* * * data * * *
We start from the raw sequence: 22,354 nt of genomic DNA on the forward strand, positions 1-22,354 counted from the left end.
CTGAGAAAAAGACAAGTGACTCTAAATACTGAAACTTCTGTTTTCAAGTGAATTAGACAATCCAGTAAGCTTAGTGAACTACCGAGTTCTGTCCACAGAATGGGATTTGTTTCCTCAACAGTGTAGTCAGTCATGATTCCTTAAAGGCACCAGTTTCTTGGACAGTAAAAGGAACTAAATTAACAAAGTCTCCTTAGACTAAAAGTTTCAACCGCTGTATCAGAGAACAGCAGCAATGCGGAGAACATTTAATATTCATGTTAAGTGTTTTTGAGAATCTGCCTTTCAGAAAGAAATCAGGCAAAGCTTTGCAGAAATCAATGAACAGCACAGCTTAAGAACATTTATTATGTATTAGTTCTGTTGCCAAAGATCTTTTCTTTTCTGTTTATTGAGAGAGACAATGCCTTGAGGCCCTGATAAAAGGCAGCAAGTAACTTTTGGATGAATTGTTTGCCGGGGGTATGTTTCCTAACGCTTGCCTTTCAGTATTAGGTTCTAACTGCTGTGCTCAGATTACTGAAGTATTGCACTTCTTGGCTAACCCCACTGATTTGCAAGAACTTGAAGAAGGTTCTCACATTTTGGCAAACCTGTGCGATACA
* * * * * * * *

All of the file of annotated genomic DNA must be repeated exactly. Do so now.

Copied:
We start from the raw sequence: 22,354 nt of genomic DNA on the forward strand, positions 1-22,354 counted from the left end.
CTGAGAAAAAGACAAGTGACTCTAAATACTGAAACTTCTGTTTTCAAGTGAATTAGACAATCCAGTAAGCTTAGTGAACTACCGAGTTCTGTCCACAGAATGGGATTTGTTTCCTCAACAGTGTAGTCAGTCATGATTCCTTAAAGGCACCAGTTTCTTGGACAGTAAAAGGAACTAAATTAACAAAGTCTCCTTAGACTAAAAGTTTCAACCGCTGTATCAGAGAACAGCAGCAATGCGGAGAACATTTAATATTCATGTTAAGTGTTTTTGAGAATCTGCCTTTCAGAAAGAAATCAGGCAAAGCTTTGCAGAAATCAATGAACAGCACAGCTTAAGAACATTTATTATGTATTAGTTCTGTTGCCAAAGATCTTTTCTTTTCTGTTTATTGAGAGAGACAATGCCTTGAGGCCCTGATAAAAGGCAGCAAGTAACTTTTGGATGAATTGTTTGCCGGGGGTATGTTTCCTAACGCTTGCCTTTCAGTATTAGGTTCTAACTGCTGTGCTCAGATTACTGAAGTATTGCACTTCTTGGCTAACCCCACTGATTTGCAAGAACTTGAAGAAGGTTCTCACATTTTGGCAAACCTGTGCGATACA